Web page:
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How small business owners can step up their social media game

Tribune Content Agency logo Tribune Content Agency 10/27/2021 Kathleen Furore, Tribune Content Agency
Social media has become a must for businesses of any size. © Dreamstime/TNS Social media has become a must for businesses of any size.

DEAR READERS: Small businesses have many challenges that larger companies never have to face — and keeping up with technology and social media is one of them. What are the first steps a small, entrepreneurial company take to create a social media presence that will drive business if they can’t afford to staff devoted to managing their social media marketing?

The first thing to realize is that social media has become a must for businesses of any size.

“While small businesses are already stretched thin, it is integral for every company to have a presence on social media,” stresses Alesia Riley, branding and events director at blk haus branding + events.

But with limited time and resources, focus is extremely important, notes Kyle Dulay, co-founder of Collabstr, a marketplace to find and hire content creators on Instagram, TikTok and YouTube

“One of the most common mistakes that small businesses make when it comes to social media is trying to tackle everything at once,” Dulay cautions. “When business owners think about social media marketing, they typically go off and create a Facebook, Instagram, TikTok, Twitter and more for their business. There is really no reason for your small business to focus on so many social media channels at once, especially if you’re resource constrained. If you do this, you will ultimately burn out and achieve nothing across the board.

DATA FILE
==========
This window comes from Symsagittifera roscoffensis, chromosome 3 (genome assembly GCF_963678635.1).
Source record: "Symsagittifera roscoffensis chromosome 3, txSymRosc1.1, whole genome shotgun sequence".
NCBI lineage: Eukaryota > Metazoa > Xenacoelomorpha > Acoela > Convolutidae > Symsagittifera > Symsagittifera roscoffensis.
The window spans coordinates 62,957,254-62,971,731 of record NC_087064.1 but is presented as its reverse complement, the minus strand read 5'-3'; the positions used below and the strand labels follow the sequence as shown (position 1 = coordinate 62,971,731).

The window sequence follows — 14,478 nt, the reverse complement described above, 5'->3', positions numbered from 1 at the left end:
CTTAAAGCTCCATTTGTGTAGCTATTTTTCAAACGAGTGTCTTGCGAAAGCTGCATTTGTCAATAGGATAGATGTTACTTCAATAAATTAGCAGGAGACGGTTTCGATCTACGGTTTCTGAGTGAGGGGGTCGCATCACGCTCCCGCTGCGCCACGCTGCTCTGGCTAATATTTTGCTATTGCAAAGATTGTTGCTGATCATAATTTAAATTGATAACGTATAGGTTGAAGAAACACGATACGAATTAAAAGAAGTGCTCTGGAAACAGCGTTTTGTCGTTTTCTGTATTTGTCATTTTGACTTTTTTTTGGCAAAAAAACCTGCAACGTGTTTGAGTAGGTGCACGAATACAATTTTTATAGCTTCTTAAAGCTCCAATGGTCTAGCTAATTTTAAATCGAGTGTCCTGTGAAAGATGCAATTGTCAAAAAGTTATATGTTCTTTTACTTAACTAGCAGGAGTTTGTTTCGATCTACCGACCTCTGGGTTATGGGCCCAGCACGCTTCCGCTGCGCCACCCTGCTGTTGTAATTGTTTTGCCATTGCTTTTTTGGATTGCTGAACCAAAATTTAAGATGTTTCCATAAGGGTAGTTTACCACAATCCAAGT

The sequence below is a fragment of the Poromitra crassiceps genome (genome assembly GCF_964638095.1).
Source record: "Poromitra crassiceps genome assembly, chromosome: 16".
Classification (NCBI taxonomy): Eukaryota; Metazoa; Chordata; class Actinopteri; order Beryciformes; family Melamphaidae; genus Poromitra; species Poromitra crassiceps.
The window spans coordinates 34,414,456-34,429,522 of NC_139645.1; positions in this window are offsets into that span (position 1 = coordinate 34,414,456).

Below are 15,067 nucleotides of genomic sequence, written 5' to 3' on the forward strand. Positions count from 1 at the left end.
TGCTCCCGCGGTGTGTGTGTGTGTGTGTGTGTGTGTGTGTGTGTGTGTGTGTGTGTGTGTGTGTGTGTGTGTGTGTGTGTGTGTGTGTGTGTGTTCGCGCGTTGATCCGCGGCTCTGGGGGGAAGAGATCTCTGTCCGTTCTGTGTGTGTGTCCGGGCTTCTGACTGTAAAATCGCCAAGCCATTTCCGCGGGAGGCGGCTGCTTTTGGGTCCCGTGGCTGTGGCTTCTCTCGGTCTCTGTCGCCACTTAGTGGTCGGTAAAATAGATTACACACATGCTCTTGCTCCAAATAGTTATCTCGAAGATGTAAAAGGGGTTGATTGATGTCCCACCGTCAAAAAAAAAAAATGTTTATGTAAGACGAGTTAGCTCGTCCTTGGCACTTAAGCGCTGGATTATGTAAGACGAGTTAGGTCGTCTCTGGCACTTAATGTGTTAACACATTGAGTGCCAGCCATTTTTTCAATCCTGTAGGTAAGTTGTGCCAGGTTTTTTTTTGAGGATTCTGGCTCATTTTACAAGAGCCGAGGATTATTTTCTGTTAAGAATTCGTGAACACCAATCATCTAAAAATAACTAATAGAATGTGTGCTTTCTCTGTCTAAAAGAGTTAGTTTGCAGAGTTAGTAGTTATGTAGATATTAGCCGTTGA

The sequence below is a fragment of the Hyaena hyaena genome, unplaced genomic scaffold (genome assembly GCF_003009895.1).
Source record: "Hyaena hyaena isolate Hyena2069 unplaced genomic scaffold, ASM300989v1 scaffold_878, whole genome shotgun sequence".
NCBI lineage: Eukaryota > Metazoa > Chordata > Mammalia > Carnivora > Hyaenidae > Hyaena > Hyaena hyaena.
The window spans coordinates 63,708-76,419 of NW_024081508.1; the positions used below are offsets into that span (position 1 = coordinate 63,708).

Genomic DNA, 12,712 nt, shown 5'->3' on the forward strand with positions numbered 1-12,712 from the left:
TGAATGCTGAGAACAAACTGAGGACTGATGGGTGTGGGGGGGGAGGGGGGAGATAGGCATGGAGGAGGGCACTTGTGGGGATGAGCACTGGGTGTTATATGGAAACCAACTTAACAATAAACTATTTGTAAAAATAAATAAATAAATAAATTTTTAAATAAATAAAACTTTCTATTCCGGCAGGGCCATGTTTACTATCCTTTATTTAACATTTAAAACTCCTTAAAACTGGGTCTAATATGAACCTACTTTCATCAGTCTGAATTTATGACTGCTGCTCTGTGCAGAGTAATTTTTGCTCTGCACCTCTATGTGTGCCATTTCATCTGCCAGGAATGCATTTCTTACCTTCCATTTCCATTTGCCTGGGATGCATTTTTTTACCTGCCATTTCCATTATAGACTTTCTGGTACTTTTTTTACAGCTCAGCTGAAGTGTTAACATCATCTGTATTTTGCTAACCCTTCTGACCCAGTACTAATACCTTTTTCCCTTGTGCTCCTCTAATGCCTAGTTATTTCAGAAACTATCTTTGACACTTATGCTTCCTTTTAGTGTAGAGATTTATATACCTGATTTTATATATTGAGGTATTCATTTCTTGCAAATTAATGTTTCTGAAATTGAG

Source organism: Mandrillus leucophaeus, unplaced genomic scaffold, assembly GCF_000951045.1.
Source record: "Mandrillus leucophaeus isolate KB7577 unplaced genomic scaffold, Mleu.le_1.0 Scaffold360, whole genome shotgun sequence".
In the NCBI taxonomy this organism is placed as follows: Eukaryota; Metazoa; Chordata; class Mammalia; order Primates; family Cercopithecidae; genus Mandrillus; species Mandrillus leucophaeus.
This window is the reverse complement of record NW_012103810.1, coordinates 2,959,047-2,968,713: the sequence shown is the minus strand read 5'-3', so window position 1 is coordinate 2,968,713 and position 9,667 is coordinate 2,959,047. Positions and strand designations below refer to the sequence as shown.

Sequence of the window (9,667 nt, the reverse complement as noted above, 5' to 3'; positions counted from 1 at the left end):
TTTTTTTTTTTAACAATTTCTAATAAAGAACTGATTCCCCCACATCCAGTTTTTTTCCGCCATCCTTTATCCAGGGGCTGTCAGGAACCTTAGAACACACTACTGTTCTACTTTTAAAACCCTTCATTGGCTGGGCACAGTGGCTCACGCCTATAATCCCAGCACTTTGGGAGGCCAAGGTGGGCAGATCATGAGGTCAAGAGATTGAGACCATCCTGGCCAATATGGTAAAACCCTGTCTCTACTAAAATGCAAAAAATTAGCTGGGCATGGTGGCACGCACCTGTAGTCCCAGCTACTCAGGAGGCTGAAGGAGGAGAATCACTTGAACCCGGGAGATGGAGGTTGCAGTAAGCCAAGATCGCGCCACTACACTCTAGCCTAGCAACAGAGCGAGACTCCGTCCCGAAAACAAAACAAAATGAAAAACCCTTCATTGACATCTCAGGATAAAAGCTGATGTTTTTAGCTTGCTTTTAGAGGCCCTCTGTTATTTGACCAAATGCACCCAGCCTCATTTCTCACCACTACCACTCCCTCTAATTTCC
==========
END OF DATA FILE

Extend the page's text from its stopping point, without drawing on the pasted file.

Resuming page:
a woman smiling for the camera: Kathleen Furore. © Provided by Tribune Content Agency Kathleen Furore.

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So, what’s the best approach to take?

“With several platforms and limited time, first owners should take the time to research the online habits of their ideal customers or clients,” Riley suggests. “For example, if you’re focusing on older individuals, TikTok or Instagram may not be where you should focus your time, as their audience skews younger — so focus on Facebook. However, if you are trying to reach Gen Z or millennials, Instagram, TikTok and video use should be intertwined into your strategy. Of course, many small businesses are targeting people of all ages. In that case, businesses should research scheduling platforms like Hootsuite, where you can create one post and have it publish posts to a variety of platforms.

Whatever platforms you ultimately chose, Jacqueline Snyder and Minna Khounlo-Sithep, co-founders of The Product Boss and Shop One in Five, say to approach social media like a business tool.

“It’s a business tool to get to know what the customers wants from you,” says Snyder.

“It’s also a tool for you to be able to personify and humanize your brand,” Khounlo-Sithep adds.

Once you’ve identified your audience and begin to understand what they might want from your business, Snyder and Khounlo-Sithep say your social media content should do three things: educate followers about your products and services so they know why they should do business with you; entertain them in a way that humanizes the personality of your brand in a way they can relate to; and inspire them by showing them how your business can contribute to their wants, needs and desires in life.

“Most of all, it should feel like a two-way conversation for you to connect with your customer. We like to say: It’s a dialogue, not a monologue,” Snyder says.

(Kathleen Furore is a Chicago-based writer and editor who has covered personal finance and other business-related topics for a variety of trade and consumer publications. You can email her your career questions at

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